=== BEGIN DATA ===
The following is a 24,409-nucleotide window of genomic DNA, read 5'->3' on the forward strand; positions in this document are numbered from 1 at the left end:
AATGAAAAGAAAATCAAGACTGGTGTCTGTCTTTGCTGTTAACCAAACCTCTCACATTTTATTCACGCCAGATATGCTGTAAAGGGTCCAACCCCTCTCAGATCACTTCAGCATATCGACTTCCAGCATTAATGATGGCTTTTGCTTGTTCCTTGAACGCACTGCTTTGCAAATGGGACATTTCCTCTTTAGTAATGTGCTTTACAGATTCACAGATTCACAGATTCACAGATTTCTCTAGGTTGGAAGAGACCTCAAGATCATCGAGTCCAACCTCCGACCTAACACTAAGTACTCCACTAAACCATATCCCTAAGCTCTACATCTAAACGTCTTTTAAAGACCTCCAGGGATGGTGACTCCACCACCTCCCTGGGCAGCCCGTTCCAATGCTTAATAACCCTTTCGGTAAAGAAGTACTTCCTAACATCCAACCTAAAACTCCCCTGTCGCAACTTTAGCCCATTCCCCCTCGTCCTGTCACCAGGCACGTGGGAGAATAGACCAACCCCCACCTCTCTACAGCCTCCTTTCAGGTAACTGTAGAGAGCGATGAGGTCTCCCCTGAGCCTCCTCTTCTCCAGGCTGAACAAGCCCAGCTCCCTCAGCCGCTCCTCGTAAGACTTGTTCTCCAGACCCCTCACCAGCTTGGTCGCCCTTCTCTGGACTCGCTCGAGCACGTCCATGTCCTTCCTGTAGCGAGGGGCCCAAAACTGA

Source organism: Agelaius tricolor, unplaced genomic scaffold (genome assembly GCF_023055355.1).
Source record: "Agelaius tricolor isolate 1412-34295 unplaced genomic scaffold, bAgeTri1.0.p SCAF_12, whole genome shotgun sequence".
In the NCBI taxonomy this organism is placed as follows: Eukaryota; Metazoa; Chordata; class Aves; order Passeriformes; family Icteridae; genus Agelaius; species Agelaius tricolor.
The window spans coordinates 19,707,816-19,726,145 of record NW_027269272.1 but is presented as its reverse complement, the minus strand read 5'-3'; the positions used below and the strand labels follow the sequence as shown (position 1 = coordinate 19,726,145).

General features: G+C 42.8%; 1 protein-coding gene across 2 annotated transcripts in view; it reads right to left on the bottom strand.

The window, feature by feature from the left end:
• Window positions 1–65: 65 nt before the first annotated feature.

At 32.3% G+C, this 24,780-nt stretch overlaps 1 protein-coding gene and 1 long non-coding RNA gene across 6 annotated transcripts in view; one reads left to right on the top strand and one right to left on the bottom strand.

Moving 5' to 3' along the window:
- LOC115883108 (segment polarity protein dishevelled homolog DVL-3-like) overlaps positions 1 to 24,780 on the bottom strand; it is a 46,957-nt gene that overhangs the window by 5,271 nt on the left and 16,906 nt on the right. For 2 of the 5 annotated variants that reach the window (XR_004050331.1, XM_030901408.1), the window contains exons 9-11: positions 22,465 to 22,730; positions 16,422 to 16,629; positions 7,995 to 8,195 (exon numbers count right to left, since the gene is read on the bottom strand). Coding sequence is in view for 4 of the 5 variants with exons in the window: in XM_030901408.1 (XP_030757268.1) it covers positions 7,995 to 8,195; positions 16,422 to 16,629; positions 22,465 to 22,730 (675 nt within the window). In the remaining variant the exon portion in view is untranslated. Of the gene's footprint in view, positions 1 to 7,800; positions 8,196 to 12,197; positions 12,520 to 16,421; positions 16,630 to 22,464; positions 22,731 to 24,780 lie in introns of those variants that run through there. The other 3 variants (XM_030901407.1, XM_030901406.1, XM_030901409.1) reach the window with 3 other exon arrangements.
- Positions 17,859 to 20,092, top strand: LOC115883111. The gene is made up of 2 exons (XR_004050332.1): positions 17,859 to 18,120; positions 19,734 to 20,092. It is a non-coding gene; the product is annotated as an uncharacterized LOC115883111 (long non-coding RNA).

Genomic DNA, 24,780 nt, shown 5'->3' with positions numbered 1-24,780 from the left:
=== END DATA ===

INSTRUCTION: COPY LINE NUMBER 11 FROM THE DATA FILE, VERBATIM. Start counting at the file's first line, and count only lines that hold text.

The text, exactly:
Moving 5' to 3' along the window: